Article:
Lemme just chime in here that Elon Musk is an a$$. Beyond that, once Tesla can't rely on selling carbon credits to turn a profit they're going to have problems. At this point things might seem rosy since they're the only game in town to a degree, but once other manufacturers start selling more EVs and need to buy less carbon credits, the Tesla balance sheet isn't going to look good (it doesn't look good now either but I digress). Musk, like Trump, is a blow-smoke-up-your-a$$ salesman and once you start digging all you find are smoke and mirrors. I'm glad Tulsa didn't get the Tesla factory - the last thing we need is another big empty building when the poop hits the balance sheet.

I had this same fear as well about Tesla for a long time (also had the same doubt about Amazon and I was so wrong about that). I've drank the 'kool-aid' on Tesla for a few reasons. They are sprinting toward a scale of production where they can be profitable without those subsidies and I think they recognize that those will be getting smaller and smaller every year as the other autos produce more EVs. They have by far the best battery technology, so even if for some reason their car production never becomes profitable they could easily pivot and be the sole battery provider for most major auto companies. Even the closest competitors, EV only, like Rivian or traditionals like Porshce and Audi are a decade behind Tesla in battery technology and Tesla is arguably widening that gap each year. A law that has gotten very little press, but is probably the biggest game changers for EVs in the US is California will require any car sold in a few years to be zero emissions. Anytime California has changed laws, given the size of the auto market there, it forces the hand of every company to change production nation wide as it's not profitable to make a car specific to California standards then to the rest of the US. They've done this with safety requirements and they were a key factor in getting auto makers to increase MPG and lowering emissions and is why we have the start/stop features on most cars now when you're at a stop light or stop briefly for example. If Trump is re-elect I'd expect this to be one of his bigger fights given he's already tried to go after their MPG efficiency requirements, I'd expect his administration to fight the requirement of any new car to be zero emission. Regardless, this is the future whether people like it or not, in 10-15 years most cars are likely to be EVs and not gas and Tesla is so far beyond any competitors they will have a leg up for a very long time. They have the cash to burn to get themselves to profitability too, which is critical to allowing them to expand quickly to get to the right scale needed to be a successful auto maker.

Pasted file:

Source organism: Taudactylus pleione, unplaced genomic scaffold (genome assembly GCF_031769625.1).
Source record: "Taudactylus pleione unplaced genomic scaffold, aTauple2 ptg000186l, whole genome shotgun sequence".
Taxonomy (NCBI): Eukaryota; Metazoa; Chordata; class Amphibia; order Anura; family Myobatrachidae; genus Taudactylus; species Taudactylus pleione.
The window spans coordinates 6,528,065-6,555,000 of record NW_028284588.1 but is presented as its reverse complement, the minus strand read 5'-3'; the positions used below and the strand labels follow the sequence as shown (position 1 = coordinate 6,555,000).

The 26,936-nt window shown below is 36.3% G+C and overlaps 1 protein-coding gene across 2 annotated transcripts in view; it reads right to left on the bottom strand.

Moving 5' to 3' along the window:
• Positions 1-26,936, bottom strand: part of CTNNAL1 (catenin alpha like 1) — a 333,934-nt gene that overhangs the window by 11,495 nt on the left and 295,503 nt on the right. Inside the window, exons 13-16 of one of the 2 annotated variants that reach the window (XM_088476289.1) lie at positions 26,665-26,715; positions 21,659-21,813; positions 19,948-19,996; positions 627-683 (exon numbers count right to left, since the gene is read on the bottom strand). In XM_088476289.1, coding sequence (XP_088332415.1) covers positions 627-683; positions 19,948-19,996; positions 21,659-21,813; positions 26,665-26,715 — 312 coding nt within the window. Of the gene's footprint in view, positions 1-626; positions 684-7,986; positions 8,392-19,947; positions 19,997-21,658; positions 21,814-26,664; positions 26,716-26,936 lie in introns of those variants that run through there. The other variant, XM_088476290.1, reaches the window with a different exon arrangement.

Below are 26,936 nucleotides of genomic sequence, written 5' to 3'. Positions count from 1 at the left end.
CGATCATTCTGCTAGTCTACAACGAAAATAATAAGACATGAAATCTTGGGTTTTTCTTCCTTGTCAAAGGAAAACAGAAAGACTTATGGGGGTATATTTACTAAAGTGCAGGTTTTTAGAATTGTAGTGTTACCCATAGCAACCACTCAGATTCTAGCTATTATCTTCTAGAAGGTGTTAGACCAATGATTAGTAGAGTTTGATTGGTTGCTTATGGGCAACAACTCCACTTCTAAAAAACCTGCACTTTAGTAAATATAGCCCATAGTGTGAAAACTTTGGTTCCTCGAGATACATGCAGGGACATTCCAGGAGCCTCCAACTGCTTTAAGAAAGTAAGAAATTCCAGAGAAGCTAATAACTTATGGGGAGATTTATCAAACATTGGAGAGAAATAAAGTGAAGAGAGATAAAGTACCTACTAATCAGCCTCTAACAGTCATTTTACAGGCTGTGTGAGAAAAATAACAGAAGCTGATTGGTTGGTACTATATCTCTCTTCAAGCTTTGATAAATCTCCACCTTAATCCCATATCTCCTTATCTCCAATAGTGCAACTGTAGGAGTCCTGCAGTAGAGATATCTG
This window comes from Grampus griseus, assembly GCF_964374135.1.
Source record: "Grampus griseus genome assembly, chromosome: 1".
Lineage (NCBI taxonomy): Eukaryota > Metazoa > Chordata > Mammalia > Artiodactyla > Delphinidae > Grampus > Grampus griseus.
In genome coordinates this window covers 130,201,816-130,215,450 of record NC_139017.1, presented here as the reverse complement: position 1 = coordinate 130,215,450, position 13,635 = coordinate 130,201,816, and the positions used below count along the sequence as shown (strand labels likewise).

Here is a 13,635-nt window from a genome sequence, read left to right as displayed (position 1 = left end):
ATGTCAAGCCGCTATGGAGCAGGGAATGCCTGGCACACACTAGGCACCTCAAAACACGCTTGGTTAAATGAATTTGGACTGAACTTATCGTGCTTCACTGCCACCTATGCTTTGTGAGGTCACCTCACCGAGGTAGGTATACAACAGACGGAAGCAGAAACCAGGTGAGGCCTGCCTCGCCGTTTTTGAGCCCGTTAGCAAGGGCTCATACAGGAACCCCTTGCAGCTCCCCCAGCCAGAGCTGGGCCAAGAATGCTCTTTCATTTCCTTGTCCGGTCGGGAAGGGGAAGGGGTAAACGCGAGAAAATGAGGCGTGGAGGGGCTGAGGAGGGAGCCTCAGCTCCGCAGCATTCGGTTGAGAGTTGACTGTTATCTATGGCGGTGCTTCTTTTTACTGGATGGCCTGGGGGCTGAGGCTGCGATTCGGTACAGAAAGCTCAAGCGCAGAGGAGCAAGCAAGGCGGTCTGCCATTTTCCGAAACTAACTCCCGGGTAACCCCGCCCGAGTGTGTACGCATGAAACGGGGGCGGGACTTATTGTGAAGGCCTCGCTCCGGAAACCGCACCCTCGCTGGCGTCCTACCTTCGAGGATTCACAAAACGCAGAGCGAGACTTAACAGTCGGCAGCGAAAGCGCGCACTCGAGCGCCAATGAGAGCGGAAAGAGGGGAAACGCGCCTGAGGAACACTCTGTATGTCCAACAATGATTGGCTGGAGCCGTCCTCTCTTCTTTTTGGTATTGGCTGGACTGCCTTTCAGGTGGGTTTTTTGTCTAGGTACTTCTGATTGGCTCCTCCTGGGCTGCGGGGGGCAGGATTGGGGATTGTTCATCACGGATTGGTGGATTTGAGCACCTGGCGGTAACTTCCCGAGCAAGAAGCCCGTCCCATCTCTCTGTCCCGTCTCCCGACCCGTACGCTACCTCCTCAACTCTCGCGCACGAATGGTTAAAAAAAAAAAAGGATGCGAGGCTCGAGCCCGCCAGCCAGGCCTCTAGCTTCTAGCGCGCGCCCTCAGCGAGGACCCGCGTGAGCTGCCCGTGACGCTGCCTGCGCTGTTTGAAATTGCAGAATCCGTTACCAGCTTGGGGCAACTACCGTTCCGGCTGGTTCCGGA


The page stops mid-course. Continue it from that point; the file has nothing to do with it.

Just my thoughts on why I've changed my mind on Tesla, a year ago I was still in the camp of people who thought they'd be bankrupt in a few years. Which could still happen, but I think they have more positives going forward than negatives. Frankly, I wouldn't be surprised if GM and Ford don't exist in a decade and Fisker, Tesla, Rivian (Ford owns part of them) are the major car makers. 
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heironymouspasparagus
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« Reply #207 on: November 03, 2020, 03:41:56 pm »


 Musk, like Trump, is a blow-smoke-up-your-a$$ salesman and once you start digging all you find are smoke and mirrors. I'm glad Tulsa didn't get the Tesla factory - the last thing we need is another big empty building when the poop hits the balance sheet.